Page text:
This directory is used for mount points. The different physical storage devices (like the hard disk drives, floppies, CD-ROM's) must be attached to some directory in the file system tree before they can be accessed. This attaching is called mounting, and the directory where the device is attached is called the mount point.
The /mnt directory contains mount points for different devices, like /mnt/floppy for the floppy drive, /mnt/cdrom for the CD-ROM, and so on. However, you're not forced to use the /mnt directory for this purpose, you can use whatever directory you wish. Actually in some distros, like Debian and SuSE, the default is to use /floppy and /cdrom as mount points instead of directories under /mnt.
The /mnt directory and its subdirectories are intended for use as the temporary mount points for mounting storage devices, such as CDROMs, floppy disks and USB (universal serial bus) key drives. /mnt is a standard subdirectory of the root directory on Linux and other Unix-like operating systems, along with directories such as /bin, /boot, /dev, /etc, /home, /proc, /root, /sbin, /usr and /var. As is the case with all other first tier directories in the root directory, /mnt's name always begins with a forward slash.
Mounting is the process of attaching an additional filesystem, which resides on a CDROM, hard disk drive (HDD) or other storage device, to the currently accessible filesystem of a computer. Filesystem in this context refers to the hierarchy of directories (also referred to as the directory tree) that is used to organize files on a computer. On Unix-like operating systems, the directories start with the root directory, which is the directory that contains all other directories and files on the system and which is designated by a forward slash. The currently accessible filesystem is the filesystem that is currently in use in the computer.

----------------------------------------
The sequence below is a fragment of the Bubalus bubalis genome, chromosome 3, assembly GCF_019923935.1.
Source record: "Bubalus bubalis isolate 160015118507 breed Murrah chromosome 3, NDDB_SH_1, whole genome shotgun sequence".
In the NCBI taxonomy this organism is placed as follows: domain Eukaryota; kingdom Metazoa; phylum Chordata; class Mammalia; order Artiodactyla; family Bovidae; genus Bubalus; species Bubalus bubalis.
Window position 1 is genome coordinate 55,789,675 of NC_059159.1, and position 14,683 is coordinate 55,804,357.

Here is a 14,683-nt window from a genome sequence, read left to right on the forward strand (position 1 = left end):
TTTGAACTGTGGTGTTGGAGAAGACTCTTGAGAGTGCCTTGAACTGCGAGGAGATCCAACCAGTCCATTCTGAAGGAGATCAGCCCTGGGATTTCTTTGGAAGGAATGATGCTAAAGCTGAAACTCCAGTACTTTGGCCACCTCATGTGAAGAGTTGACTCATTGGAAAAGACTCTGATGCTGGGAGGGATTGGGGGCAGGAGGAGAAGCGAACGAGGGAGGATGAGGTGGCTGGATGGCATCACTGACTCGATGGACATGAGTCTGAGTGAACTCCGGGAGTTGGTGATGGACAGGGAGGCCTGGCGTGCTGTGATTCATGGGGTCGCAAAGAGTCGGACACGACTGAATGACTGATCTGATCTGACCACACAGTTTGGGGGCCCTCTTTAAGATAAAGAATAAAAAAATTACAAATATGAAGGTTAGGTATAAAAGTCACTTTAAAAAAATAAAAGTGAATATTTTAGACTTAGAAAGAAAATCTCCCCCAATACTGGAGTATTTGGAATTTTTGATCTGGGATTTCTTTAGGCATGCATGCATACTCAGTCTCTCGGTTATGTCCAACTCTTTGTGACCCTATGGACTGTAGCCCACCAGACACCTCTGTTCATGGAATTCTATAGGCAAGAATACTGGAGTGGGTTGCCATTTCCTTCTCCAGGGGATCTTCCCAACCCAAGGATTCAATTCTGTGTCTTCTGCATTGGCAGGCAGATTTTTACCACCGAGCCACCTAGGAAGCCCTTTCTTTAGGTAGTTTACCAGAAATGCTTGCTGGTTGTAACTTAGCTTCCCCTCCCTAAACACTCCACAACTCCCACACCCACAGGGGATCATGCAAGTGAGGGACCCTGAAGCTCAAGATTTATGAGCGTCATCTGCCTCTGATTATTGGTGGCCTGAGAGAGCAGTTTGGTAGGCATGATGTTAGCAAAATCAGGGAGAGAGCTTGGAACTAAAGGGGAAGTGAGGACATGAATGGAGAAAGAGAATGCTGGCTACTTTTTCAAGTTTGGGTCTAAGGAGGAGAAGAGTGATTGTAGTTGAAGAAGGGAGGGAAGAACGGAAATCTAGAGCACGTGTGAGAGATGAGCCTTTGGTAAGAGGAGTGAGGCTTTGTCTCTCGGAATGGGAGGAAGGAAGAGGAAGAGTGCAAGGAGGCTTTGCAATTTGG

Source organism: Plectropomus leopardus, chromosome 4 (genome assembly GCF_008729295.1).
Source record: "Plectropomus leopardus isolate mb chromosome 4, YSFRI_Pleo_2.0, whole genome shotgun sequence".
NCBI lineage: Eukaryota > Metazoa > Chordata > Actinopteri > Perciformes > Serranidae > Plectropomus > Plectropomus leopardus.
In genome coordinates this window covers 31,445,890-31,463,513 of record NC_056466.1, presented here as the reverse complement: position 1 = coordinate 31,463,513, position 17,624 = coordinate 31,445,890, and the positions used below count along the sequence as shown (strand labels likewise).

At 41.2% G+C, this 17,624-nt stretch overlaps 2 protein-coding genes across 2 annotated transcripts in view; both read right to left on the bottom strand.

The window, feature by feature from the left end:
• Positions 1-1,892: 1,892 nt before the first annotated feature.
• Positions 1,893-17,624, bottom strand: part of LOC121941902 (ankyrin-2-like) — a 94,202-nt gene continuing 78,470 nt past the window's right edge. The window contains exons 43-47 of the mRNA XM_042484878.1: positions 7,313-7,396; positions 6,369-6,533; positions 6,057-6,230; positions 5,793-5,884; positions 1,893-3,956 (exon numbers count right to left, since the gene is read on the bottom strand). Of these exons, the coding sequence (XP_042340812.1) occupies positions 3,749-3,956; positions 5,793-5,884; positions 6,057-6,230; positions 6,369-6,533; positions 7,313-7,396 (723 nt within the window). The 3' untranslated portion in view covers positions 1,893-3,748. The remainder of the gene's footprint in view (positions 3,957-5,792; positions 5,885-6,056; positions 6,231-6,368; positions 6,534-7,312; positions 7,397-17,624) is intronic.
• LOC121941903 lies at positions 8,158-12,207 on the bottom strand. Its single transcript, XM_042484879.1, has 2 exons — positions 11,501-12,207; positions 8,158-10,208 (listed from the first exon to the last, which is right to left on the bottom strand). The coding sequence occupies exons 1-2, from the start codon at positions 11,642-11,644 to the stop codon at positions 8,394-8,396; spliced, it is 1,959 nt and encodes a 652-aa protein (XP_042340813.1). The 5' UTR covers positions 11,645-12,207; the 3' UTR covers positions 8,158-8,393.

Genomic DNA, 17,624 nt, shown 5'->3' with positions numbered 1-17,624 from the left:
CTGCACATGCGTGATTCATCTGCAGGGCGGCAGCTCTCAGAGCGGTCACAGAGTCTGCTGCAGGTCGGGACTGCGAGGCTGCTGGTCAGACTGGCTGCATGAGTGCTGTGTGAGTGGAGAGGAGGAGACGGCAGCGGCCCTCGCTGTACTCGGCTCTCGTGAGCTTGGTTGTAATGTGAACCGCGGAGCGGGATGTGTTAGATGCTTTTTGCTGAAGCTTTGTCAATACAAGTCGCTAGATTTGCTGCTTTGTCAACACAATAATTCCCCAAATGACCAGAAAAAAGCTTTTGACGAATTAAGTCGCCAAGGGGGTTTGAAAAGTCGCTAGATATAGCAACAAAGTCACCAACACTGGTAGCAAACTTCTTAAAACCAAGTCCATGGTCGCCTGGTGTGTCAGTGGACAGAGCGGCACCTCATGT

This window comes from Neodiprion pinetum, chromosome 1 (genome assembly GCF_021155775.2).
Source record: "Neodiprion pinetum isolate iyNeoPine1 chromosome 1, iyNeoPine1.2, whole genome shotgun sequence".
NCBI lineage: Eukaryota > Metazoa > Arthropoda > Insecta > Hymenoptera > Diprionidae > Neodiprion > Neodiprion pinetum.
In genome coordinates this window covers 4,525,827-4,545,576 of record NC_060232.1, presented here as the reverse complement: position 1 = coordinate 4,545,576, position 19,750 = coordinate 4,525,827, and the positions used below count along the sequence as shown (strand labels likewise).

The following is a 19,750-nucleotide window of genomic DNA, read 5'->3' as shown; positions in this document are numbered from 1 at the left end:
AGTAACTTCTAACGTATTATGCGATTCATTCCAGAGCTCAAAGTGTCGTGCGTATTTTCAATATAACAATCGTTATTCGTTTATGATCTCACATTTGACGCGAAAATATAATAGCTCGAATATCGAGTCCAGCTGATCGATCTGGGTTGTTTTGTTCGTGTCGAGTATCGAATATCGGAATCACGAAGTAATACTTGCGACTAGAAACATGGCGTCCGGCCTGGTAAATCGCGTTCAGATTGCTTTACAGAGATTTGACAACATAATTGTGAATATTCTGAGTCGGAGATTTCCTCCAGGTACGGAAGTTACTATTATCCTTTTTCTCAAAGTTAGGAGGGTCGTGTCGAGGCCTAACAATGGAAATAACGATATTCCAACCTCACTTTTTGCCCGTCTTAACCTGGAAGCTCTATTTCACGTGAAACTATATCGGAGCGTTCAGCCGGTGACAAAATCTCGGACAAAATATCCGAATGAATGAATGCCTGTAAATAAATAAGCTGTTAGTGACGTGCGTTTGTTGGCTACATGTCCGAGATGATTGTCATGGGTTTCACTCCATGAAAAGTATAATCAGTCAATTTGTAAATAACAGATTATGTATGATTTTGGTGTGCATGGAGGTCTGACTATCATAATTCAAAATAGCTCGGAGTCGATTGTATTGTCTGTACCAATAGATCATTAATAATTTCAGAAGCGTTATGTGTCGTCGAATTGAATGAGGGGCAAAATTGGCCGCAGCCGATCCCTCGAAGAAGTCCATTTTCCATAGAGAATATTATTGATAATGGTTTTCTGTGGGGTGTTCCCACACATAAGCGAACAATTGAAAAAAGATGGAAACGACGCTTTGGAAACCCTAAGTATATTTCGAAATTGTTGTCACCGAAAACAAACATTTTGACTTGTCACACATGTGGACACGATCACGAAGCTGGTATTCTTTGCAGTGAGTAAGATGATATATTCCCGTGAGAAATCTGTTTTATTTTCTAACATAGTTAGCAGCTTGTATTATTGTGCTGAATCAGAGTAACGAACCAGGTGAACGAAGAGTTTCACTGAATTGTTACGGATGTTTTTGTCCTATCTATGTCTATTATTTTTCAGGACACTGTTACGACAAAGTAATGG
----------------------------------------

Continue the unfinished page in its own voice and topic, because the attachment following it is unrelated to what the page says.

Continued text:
The mount point is the directory in the currently accessible filesystem (typically an empty directory) to which the additional filesystem is attached (i.e., mounted). It becomes the root directory of the subtree from the newly added storage device, and that subtree becomes accessible from that directory. Any original contents of the mount point become invisible and inaccessible until the filesystem is unmounted (i.e., detached from the main filesystem).
/mnt can be empty, or it can contain subdirectories for mounting individual devices. Its subdirectories on a typical system include /mnt/cdrom and /mnt/floppy; other subdirectories can be created as desired.
Although /mnt exists specifically for mounting storage devices, other directories can also be used for this purpose. Major filesystems on non-root partitions (i.e., logically independent sections) of the hard disk drive (HDD) are typically mounted in the root directory, but they can likewise be mounted in other directories, including those created by a user for the purpose.